Jeff Dritz graduated from the University of Chicago Law School in 2007 and practiced corporate law for seven years before leaving to focus full-time on Adizu, a startup that lets you write and share with your network without the hassle of setting up and maintaining a blog. It’s an attempt to combat the fact that 99% of blogs, as many as 500 million, have been abandoned.
“While some people believe that the advent of Facebook, Twitter, etc. caused a loss of interest in long-form writing, we believe that the real problem lies in the platform of blogging. First, if you start a blog, it was hard to turn your potential audience (initially your family and friends) into an actual one. You have to let them know you have a blog, often by spamming them (“hey, check out my new blog”, “hey, there’s a new post up on my blog”), but they may have many friends with many different blogs, and each one is a separate site that they have to remember to visit.” Jeff explains.
What is Adizu trying to solve?
Most of us are non-professional bloggers who have various other things to do. We mostly won’t have a dedicated time to sit and write every day. But with your blog, if you don’t post something new, nothing new goes up. And if your audience keeps coming back and seeing the same stale content, they stop coming back. Then when you have time and the inclination to post something new, it doesn’t matter because you’ve lost your audience. Jeff feels that blogging came and went before social networking arrived and the key to social networking sites is your news feed. It delivers your content to your network (and your network’s content to you) without them having to seek it out. Facebook, twitter and Instagram are doing their best in their own capacity. But Adizu tries to address the long form blogging space. The site is simple to use. You join using either Facebook Connect or Twitter, and that way, you already have a network on Adizu; all your Facebook friends are your Adizu friends, and everyone you follow on Twitter you’ll follow on Adizu (and vice versa). Then you don’t “create a blog”, you just write, and whenever you do, your posts show up in your friends’ news feeds for them to read and comment. This way, whether you write once a day or once a month, your friends will see your posts. That’s it.
“I came up with the idea for Adizu a few years ago while I was traveling Latin America. I wanted to share my observations and experiences with my friends, but I didn’t want to start a blog my friends wouldn’t know about, and that I wouldn’t be able to write on regularly enough. Ultimately, I ended up sending out sporadic mass emails to my friends, but I felt like I was spamming them. I felt like there had to be a better way to write and be read without having to start a blog” Jeff explains.
He found it a little hard initially as he had to figure out every aspect of starting up, due to his lack of experience in both tech and business. While this was a hurdle, it has taught him a lot in general, and proved to his strength later on.
The most obvious competition is blogs, it is difficult to acquire an audience for a blog, and a blog requires you to write regularly to maintain your audience. Adizu takes care of both these problems with a news feed. There are other sites, such Bleacher Report, Yelp, or Medium, on which you can write without having to start a blog, but they’re focused around the subject of a post, not the writer. With Adizu, the posts that are delivered to you are those being written by people in your network. “Our bet is that people are interested in whatever their friends are writing, regardless of what they’re writing about.Adizu gets compared to Medium a lot. Aside from the fact that Medium delivers you content based upon your interests (as opposed as just from your friends), Medium seems to take itself a bit more seriously. This can be a bit intimidating to writers, and focuses on “quality” subjects and writing. Adizu is more open; if you want to keep a travel journal, or keep your family and friends up-to-date with the growth of your toddler or progress of your new diet, Adizu is a great venue for it.” He says.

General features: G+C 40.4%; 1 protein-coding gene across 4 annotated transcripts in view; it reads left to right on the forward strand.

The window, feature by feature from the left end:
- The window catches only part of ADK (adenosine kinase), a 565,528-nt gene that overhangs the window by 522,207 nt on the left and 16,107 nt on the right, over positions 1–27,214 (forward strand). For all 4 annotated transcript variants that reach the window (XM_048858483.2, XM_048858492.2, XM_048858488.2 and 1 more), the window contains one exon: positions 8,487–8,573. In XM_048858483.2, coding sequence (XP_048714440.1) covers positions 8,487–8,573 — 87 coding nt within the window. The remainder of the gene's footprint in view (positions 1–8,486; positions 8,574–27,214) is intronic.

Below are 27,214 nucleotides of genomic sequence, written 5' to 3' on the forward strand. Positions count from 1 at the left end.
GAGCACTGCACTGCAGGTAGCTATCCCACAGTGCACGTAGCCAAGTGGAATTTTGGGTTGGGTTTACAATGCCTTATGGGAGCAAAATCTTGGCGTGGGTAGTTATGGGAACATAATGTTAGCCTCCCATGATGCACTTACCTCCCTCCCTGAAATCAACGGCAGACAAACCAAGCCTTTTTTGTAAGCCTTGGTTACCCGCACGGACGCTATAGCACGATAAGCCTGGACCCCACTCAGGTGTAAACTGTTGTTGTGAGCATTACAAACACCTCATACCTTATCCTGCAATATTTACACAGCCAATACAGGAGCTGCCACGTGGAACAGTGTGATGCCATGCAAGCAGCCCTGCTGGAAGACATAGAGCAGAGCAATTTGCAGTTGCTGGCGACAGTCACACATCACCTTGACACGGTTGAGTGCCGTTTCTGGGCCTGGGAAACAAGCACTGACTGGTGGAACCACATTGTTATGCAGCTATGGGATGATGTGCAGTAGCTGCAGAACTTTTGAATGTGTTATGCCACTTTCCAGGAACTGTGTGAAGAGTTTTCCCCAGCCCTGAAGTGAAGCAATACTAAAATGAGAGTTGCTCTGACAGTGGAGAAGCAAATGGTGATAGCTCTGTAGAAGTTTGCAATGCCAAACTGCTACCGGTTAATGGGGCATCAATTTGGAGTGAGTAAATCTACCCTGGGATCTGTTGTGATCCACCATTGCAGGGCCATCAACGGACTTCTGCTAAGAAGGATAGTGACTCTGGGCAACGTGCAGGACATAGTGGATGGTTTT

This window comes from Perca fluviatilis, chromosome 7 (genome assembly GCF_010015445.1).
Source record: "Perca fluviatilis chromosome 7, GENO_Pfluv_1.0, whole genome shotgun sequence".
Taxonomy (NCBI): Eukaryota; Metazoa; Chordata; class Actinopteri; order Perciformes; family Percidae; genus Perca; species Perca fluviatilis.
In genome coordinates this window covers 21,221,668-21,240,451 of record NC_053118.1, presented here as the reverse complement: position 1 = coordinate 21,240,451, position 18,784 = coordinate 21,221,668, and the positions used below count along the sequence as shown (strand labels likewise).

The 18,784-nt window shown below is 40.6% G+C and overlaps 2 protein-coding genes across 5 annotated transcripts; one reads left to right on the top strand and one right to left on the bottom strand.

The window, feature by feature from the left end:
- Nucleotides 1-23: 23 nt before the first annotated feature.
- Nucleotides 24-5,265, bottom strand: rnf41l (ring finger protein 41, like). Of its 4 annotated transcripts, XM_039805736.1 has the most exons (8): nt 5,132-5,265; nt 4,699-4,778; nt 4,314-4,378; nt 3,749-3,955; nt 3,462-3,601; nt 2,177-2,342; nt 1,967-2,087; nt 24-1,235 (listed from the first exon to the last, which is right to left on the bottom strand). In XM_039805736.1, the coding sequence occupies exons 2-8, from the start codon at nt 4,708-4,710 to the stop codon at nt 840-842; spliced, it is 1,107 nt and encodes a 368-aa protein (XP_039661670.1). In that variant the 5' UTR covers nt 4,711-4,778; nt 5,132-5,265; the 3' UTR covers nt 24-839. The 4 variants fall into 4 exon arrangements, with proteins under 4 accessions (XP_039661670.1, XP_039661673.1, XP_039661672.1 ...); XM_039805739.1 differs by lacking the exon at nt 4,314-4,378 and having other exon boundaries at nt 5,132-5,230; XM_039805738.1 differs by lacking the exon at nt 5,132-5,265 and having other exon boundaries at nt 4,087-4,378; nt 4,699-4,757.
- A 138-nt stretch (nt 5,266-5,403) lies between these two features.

Jeff wants Adizu to become the place that people go to share their longer-form thoughts, opinions, and life updates with their friends. From there, Adizu has plenty of potential uses. It could be used internally within organizations share ideas. It could be used by fans of TV shows, movies, sports teams, and products to review and argue. The reality of a user-generated content site is that, while one can put it out there and target different groups, one never really knows who is going to use it and how. But once you start to see how it’s being used, the product can be tailored to those uses.
Adizu’s target audience includes everyone and anyone who wants to share thoughts, opinions and anything else with their network. That said, Adizu could be a great tool for enthusiasts of a certain product to write about that product and share within that group. Fans of a football team could review the recent game with other fans (ditto movies, etc.). Founders of startups could use Adizu to share their progress with the world. There are plenty of potential uses for a site that lets you write without having to start a blog.
There are a number of potential revenue streams. The biggest, and most obvious, is advertising. One thing to keep in mind while considering these revenue streams is that, unlike media sites that focus on the display of content, Adizu’s content is user-generated and therefore Adizu does not need to pay for content creation. Adizu can have “Sponsored Posts” that would be shared either throughout the network or to a targeted group of users. A “freemium” model will allow more involved users to pay for the right to customize certain aspects of the site, as well as to get their posts displayed more widely across the site to get more readers.